Johnston County’s largest soccer club owns no fields.
Instead, the Johnston United Soccer Association, or JUSA for short, rents fields at nearly a dozen places in the county.
JUSA leaders hope to change that in coming years by building their own soccer complex.
Currently, a JUSA team can find itself practicing on one field one week and on another field in another community the next. That can create logistical headaches for coaches and parents.
Digital Access for only $0.99
For the most comprehensive local coverage, subscribe today.
Also, only some of the fields are designed specifically for soccer. Others are vacant lots, schoolyards and the outfields of baseball diamonds. If practice is at one of the makeshift fields, players have to keep a lookout for uneven surfaces, rocks and ant mounds.
“It makes it very, very hard to develop kids without quality fields,” said Brian Stevens, a JUSA coach, parent and board member. “We spend a lot of money to make them as good as we can, but they aren’t even ours.”
This month, JUSA launched a fundraising campaign to buy land and build a soccer complex. The board hasn’t decided where it will buy, but Stevens said JUSA has eyed land along the U.S. 70 Business corridor between Clayton and Smithfield.
Cheryl Mills said she takes her two daughters, Holland and Hannah, to JUSA practices all over the county. One of the practice fields is a grassy area next to the Hess gas station on U.S. 70 Business near Powhatan Road.
“The surface area is not very safe,” Mills said. “We appreciate the use of it very much, but there are a few holes and some fire ants that present a challenge.”
Mills said her daughters started playing with JUSA in elementary school. Both currently play on the varsity team at Clayton High.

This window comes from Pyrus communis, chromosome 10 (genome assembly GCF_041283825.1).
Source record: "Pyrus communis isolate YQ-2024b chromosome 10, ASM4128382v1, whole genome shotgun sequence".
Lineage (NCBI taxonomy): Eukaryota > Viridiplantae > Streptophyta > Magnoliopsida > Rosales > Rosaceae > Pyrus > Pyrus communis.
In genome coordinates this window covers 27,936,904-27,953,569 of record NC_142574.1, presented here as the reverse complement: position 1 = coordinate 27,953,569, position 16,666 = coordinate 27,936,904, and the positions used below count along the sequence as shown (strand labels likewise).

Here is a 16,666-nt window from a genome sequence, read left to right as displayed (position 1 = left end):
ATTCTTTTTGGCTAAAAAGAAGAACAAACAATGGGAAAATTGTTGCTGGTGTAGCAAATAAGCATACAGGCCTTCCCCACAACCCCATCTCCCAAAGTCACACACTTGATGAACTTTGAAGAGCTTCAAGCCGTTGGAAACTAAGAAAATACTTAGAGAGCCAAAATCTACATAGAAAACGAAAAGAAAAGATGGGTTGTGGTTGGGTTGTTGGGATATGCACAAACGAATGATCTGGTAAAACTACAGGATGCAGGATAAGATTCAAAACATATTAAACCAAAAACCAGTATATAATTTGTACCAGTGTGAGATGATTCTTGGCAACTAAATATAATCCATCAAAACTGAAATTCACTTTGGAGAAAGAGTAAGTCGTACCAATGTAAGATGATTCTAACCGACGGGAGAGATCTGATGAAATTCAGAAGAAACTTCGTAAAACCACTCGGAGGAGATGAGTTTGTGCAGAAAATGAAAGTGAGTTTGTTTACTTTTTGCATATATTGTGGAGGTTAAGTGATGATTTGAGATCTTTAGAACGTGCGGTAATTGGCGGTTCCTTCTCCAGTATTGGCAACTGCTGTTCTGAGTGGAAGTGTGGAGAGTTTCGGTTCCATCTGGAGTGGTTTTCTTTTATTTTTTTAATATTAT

“They have done really well with it,” Mills said.
JUSA hopes to have its own fields by 2018. Mills said her daughters will be too old to play by then, but she’s glad that other families would benefit from the fields.
Popularity drives growth
Founded in 2006, JUSA has nearly 1,000 players ages 5-18 who play in one of three leagues. Teams compete against other soccer clubs in the Triangle and throughout the nation.
David Glover, JUSA’s president, said the sport’s growing popularity has driven more kids to the club. Highly-televised events like the World Cup and the presence of a local professional team, the Carolina Railhawks, have sparked more interest among families, he said.
As membership continues to grow, the club will need more space. Glover said a soccer complex could accommodate that while also providing a space to host regional tournaments.
“Whether you are in Archer Lodge, Clayton, Cleveland, Four Oaks, Selma or Princeton, where is the facility that draws and attracts soccer tournaments?” Glover said. He added that tournaments can attract thousands of families, filling local hotels and restaurants.
JUSA has been saving money for a soccer complex, but Glover declined to say how much.
As for the fundraising effort, the first phase is a crowd-funding drive through the website ReachingOurGoal.com. People can donate online at www.reachingourgoal.com/gtolpc.
JUSA hopes to raise $150,000 through the crowd-funding drive.
Later, the club will seek support from businesses and larger corporations, said Mark Morgan, a JUSA parent helping coordinate the fundraising campaign. Morgan said the club might also hold events like restaurant nights and possibly a “foot golf” tournament.
“There is a lot of buying power within this club,” Morgan said. “When you are talking to other companies and restaurants in Clayton, we are a huge population.”
Other than coach stipends, JUSA’s largest expense is for field rental and maintenance.
For most of its home games, JUSA rents fields on Powhatan Road from the YMCA. Those fields are next to Novo Nordisk, a growing biomanufacturer.
“If we were to lose that, we would be without a space for 1,000 kids to play,” said Stevens, the JUSA coach.
One recommendation that came out of a recent Johnston County master plan for recreation was developing a multi-sport complex.
JUSA leaders say they are willing to work with the county and its towns in building a complex.
Glover, the club’s president, said he sits on the Johnston County Sports Council, which helped put together the master plan.
“JUSA was involved in that process,” he said.
Stevens said he’d like for the club to acquire 30-35 acres for its complex. He envisions enough fields to accommodate all practices and games.
For more information on the club’s fundraising effort, go to www.jusasoccer.org.
Dunn: 919-553-7234, Ext. 104